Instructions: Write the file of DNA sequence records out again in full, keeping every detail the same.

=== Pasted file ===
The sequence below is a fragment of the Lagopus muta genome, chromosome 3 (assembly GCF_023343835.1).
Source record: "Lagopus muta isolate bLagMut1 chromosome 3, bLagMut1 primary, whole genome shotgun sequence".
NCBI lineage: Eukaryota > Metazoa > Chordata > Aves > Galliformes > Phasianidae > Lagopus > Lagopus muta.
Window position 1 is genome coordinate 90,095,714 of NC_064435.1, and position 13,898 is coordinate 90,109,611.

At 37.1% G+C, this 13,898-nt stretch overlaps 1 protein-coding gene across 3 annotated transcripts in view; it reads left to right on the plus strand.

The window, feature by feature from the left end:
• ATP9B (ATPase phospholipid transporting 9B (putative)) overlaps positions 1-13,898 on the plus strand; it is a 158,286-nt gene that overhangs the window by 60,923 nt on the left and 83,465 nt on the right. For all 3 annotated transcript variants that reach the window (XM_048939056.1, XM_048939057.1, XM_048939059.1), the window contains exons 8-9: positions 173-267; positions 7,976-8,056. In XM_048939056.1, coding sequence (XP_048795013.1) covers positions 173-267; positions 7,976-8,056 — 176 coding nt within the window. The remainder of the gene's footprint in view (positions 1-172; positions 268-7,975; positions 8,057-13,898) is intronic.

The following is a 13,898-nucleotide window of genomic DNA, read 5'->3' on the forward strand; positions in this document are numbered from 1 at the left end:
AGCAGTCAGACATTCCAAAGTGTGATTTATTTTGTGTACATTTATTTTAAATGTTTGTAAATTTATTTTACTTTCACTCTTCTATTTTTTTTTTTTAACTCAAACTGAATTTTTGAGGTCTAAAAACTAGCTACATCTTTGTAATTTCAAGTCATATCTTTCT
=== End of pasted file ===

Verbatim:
The sequence below is a fragment of the Lagopus muta genome, chromosome 3 (assembly GCF_023343835.1).
Source record: "Lagopus muta isolate bLagMut1 chromosome 3, bLagMut1 primary, whole genome shotgun sequence".
NCBI lineage: Eukaryota > Metazoa > Chordata > Aves > Galliformes > Phasianidae > Lagopus > Lagopus muta.
Window position 1 is genome coordinate 90,095,714 of NC_064435.1, and position 13,898 is coordinate 90,109,611.

At 37.1% G+C, this 13,898-nt stretch overlaps 1 protein-coding gene across 3 annotated transcripts in view; it reads left to right on the plus strand.

The window, feature by feature from the left end:
• ATP9B (ATPase phospholipid transporting 9B (putative)) overlaps positions 1-13,898 on the plus strand; it is a 158,286-nt gene that overhangs the window by 60,923 nt on the left and 83,465 nt on the right. For all 3 annotated transcript variants that reach the window (XM_048939056.1, XM_048939057.1, XM_048939059.1), the window contains exons 8-9: positions 173-267; positions 7,976-8,056. In XM_048939056.1, coding sequence (XP_048795013.1) covers positions 173-267; positions 7,976-8,056 — 176 coding nt within the window. The remainder of the gene's footprint in view (positions 1-172; positions 268-7,975; positions 8,057-13,898) is intronic.

The following is a 13,898-nucleotide window of genomic DNA, read 5'->3' on the forward strand; positions in this document are numbered from 1 at the left end:
AGCAGTCAGACATTCCAAAGTGTGATTTATTTTGTGTACATTTATTTTAAATGTTTGTAAATTTATTTTACTTTCACTCTTCTATTTTTTTTTTTTAACTCAAACTGAATTTTTGAGGTCTAAAAACTAGCTACATCTTTGTAATTTCAAGTCATATCTTTCT